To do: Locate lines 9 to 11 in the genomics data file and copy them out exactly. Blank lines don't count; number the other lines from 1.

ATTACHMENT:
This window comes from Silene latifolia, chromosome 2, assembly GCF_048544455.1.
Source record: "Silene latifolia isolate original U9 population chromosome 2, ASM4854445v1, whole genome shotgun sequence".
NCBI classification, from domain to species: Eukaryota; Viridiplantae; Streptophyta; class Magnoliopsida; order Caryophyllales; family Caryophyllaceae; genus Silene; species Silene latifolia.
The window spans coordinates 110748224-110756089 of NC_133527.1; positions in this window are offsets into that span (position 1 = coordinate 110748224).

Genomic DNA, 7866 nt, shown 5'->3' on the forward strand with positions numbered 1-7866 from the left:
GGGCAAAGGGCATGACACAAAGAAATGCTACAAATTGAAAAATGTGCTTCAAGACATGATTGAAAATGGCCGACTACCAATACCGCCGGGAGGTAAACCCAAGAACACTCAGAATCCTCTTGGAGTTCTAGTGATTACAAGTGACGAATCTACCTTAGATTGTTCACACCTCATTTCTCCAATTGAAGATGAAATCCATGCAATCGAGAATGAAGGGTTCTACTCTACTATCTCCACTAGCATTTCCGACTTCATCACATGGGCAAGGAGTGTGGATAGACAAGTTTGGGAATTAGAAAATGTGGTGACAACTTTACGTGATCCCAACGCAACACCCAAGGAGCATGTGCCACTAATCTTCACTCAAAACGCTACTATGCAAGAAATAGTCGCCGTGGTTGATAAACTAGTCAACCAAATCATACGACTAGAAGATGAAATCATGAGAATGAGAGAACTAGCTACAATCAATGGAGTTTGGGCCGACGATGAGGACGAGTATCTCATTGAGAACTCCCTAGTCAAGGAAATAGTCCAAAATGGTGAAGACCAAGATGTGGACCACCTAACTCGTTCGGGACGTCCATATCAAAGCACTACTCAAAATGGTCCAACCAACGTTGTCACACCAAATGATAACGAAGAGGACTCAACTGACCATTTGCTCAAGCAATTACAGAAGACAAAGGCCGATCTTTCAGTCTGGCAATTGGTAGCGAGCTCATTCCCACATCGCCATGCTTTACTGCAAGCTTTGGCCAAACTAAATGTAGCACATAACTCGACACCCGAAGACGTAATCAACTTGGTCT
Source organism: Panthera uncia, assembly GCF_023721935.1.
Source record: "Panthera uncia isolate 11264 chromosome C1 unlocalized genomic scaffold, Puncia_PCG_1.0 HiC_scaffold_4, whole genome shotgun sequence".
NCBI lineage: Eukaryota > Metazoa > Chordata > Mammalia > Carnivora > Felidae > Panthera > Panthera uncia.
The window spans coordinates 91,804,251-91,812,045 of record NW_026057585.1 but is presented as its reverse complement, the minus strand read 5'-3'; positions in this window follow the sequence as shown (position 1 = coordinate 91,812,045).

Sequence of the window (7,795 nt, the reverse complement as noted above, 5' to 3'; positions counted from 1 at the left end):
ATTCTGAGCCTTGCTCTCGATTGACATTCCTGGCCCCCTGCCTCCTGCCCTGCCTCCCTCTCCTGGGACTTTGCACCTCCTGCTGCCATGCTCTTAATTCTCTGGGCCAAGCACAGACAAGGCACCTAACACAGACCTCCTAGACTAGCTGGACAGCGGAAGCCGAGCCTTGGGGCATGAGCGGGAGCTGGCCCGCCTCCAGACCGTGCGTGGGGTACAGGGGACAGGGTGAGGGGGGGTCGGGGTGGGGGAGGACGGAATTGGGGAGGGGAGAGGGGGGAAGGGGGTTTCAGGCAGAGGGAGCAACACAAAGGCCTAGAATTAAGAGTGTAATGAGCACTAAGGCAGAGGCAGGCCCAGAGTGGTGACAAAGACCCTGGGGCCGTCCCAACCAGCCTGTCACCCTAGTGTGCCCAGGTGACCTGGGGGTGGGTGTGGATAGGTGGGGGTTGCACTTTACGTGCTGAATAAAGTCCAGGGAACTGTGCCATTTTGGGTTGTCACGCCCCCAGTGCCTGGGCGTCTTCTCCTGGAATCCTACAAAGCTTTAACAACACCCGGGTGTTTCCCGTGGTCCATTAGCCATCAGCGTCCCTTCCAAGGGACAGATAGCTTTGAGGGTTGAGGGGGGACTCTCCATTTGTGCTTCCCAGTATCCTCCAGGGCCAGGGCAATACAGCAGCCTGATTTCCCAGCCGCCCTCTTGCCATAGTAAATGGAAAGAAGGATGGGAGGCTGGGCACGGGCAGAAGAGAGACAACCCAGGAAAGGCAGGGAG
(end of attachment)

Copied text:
NCBI lineage: Eukaryota > Metazoa > Chordata > Mammalia > Carnivora > Felidae > Panthera > Panthera uncia.
The window spans coordinates 91,804,251-91,812,045 of record NW_026057585.1 but is presented as its reverse complement, the minus strand read 5'-3'; positions in this window follow the sequence as shown (position 1 = coordinate 91,812,045).

Sequence of the window (7,795 nt, the reverse complement as noted above, 5' to 3'; positions counted from 1 at the left end):